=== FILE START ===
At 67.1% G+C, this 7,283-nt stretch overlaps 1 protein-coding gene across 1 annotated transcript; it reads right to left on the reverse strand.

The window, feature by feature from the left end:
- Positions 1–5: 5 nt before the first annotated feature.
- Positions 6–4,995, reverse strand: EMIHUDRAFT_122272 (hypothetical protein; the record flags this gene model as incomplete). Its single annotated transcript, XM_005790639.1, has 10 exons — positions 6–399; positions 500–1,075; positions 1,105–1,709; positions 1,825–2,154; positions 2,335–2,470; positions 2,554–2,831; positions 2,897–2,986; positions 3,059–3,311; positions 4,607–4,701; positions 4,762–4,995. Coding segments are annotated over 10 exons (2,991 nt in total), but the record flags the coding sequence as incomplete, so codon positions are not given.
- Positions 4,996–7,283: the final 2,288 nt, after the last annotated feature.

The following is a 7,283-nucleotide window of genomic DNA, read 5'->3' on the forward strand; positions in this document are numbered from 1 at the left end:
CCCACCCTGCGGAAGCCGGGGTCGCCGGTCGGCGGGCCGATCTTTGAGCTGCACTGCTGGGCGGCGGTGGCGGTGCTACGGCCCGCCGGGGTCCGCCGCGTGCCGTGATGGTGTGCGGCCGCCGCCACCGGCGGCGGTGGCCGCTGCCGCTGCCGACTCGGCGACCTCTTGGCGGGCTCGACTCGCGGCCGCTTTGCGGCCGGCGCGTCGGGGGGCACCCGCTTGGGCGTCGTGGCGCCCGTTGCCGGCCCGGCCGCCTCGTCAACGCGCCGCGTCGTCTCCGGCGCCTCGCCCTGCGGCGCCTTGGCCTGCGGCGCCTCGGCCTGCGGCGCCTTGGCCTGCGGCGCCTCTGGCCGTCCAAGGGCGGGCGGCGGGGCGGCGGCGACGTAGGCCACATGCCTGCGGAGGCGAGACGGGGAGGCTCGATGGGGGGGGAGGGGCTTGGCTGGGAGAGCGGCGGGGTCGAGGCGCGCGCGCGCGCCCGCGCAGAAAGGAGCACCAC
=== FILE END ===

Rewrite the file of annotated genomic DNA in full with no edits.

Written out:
At 67.1% G+C, this 7,283-nt stretch overlaps 1 protein-coding gene across 1 annotated transcript; it reads right to left on the reverse strand.

The window, feature by feature from the left end:
- Positions 1–5: 5 nt before the first annotated feature.
- Positions 6–4,995, reverse strand: EMIHUDRAFT_122272 (hypothetical protein; the record flags this gene model as incomplete). Its single annotated transcript, XM_005790639.1, has 10 exons — positions 6–399; positions 500–1,075; positions 1,105–1,709; positions 1,825–2,154; positions 2,335–2,470; positions 2,554–2,831; positions 2,897–2,986; positions 3,059–3,311; positions 4,607–4,701; positions 4,762–4,995. Coding segments are annotated over 10 exons (2,991 nt in total), but the record flags the coding sequence as incomplete, so codon positions are not given.
- Positions 4,996–7,283: the final 2,288 nt, after the last annotated feature.

The following is a 7,283-nucleotide window of genomic DNA, read 5'->3' on the forward strand; positions in this document are numbered from 1 at the left end:
CCCACCCTGCGGAAGCCGGGGTCGCCGGTCGGCGGGCCGATCTTTGAGCTGCACTGCTGGGCGGCGGTGGCGGTGCTACGGCCCGCCGGGGTCCGCCGCGTGCCGTGATGGTGTGCGGCCGCCGCCACCGGCGGCGGTGGCCGCTGCCGCTGCCGACTCGGCGACCTCTTGGCGGGCTCGACTCGCGGCCGCTTTGCGGCCGGCGCGTCGGGGGGCACCCGCTTGGGCGTCGTGGCGCCCGTTGCCGGCCCGGCCGCCTCGTCAACGCGCCGCGTCGTCTCCGGCGCCTCGCCCTGCGGCGCCTTGGCCTGCGGCGCCTCGGCCTGCGGCGCCTTGGCCTGCGGCGCCTCTGGCCGTCCAAGGGCGGGCGGCGGGGCGGCGGCGACGTAGGCCACATGCCTGCGGAGGCGAGACGGGGAGGCTCGATGGGGGGGGAGGGGCTTGGCTGGGAGAGCGGCGGGGTCGAGGCGCGCGCGCGCGCCCGCGCAGAAAGGAGCACCAC